So, you bring home a zebra plant, hoping to give your house a more aesthetically-pleasing look. A few weeks into its growth, however, you notice that it’s starting to discolor. Some leaves have even dropped off!
This is a classic sign of pest invasion. It’s your job to determine what kind of pest you’re dealing with so you can figure out the necessary countermeasures.
There’s no need to freak out, though. In this post, we cover the most common zebra plant pests, their effect, and how to deal with them.
Let’s jump right into it!
While zebra plants attract various pests and insects, you’ll notice a few common types that like to feed on their leaves.
With white skin and a triangular body, whiteflies can be as small as 1/12 of an inch, making them hard to identify.
Although it depends on where you live, Whiteflies prefer targeting indoor zebra plants, as the temperature is more moderate indoors, and they can’t survive in lower temperatures.
However, if winter is above 22℉ in your area, you can expect to see whiteflies in your garden. They can even reproduce outdoors if it’s not too cold.
Generally, you’ll find whiteflies on the undersides of your plant’s leaves. This is where they lay their eggs.
As they suck on your plant’s sap and moisture, whiteflies produce a sweet, sticky substance called honeydew. This substance promotes fungal diseases on the leaves, like sooty mold.
Gradually, plants get weaker and paler as whiteflies feed on their juices. Not only does this stunt their growth, but it also prevents them from completing the photosynthesis process.
Your first instinct might be to use a pesticide or insecticidal soap, but we recommend using more organic ways first. Sometimes, a good water flush is all it takes to have a pest-free plant.
Unlike whiteflies, aphids come in various colors, like yellow, black, red, or green. Some of them produce a waxy, white coating, which gives them a unique look.
If there isn’t enough food, adult aphids can grow wings to travel to other food sources. Despite being small, you won’t struggle to identify aphids, as they mostly exist in large groups.
As a rule of thumb, aphids exist where they can find food, whether it’s vegetables, plants, or trees. On a zebra plant, you’ll find them on the underside of the leaves.
Like whiteflies, aphids can infect zebra plants with fungal diseases by producing honeydew.
As aphids feed on your plant’s leaves, they start curling and turning yellow. Some types of aphids produce toxic substances that kill the leaves of your plant altogether.
It’s crucial to act quickly when you identify an aphid infestation, as the viruses they carry can stunt your plant’s growth.
There isn’t one way to get rid of aphids. You might have to employ a bunch of different methods simultaneously.
Giving your plants a good water spray is a good first step. You also have to get rid of plant debris, as it’s where aphids lay their eggs.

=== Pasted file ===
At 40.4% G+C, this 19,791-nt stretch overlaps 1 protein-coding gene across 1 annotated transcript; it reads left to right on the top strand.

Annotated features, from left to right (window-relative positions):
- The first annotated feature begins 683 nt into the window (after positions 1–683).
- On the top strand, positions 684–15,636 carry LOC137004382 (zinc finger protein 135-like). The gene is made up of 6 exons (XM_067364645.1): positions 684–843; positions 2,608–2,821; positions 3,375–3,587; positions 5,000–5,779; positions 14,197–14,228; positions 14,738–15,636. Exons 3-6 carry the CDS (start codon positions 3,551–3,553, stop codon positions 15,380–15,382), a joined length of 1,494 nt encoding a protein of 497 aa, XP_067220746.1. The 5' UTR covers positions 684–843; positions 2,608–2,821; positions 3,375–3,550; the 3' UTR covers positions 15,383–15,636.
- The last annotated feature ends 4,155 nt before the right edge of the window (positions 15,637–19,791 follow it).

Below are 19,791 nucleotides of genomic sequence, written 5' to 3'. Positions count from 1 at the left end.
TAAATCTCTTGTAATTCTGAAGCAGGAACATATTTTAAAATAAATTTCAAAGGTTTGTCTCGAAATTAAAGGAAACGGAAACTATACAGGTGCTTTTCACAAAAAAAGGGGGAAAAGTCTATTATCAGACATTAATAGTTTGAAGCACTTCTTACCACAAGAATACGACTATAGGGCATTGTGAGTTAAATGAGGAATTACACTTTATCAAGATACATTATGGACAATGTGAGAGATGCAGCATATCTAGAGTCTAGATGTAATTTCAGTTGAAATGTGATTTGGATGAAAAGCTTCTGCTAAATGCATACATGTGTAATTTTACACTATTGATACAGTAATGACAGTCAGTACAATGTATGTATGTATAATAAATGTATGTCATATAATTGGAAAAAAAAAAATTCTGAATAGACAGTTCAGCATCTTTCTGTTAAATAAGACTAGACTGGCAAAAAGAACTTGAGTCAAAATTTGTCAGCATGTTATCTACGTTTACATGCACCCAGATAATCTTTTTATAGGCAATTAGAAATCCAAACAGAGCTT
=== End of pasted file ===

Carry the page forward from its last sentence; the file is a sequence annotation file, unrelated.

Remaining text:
If you find aphids in the crevices of the leaves, we recommend trimming the infected leaves to prevent a wider spread.
Luckily, mealybugs have a distinctive cotton ball-like appearance, which makes them easy to identify. They cover themselves with a layer of waxy material to keep predators away.
Different types of mealybugs prefer to live in different parts of the plant. Some of them prefer the roots of the plant, while others can invade the stem.
You’ll find that some of them prefer hidden locations like the leaf joint, while others can live on the surface of the leaves, with only a layer of wax as protection.
Mealybugs don’t eat the leaves of the plant. They merely feed on the juices inside it.
When mealybugs come in contact with zebra plants, they spread deadly diseases that kill your plant.
Besides diseases, they spread fungal infections, turn the leaves yellow, and prevent new leaves from growing.
While you can use the classic water hose to flush them off your plant, using alcohol would be more effective.
Soak a cotton ball in rubbing alcohol, then dip it in water and soap. Wipe the plant with the cotton ball, and the alcohol should be enough to kill the mealybugs.
Although some spider mites can be less than 1/20-inch long, you can easily identify them through the webs they produce on the infested plant.
Similar to whiteflies, you can find spider mites on the underside of the leaves. However, female mites don’t live in one plant for too long.
As plants become heavily infested, female mites travel to other plants looking for food. If you’re growing your zebra plants outdoors, you might find spider mites on the edge of your garden.
Spider mites become a real threat when they come in large numbers. Zebra plants show signs of damage by changing the color of their leaves.
It starts with yellow spots on the leaves. Then, the entire leaf turns yellow/red. Gradually, the leaves get weaker and drop off.
Besides flushing them out, you can use insecticidal oil or soap to kick spider mites out of your zebra plant and deter them from coming back.
Now you know what common pests target zebra plants. Each type has different effects on your plant. Some can cause discoloration. Others can weaken the leaves, forcing them to drop off. The aggressive types, like mealybugs, can even kill your plant.
So, no matter what type of pests you’re facing, it’s crucial to act quickly to prevent these pests from making permanent damage.
Growing up with a mom who filled her home (inside and out) with all sorts of plants, Lisa got her start in gardening at a young age. Living now on her own with a home and yard full of plants (including an indoor greenhouse), she shares all the gardening tips she’s gained over the years.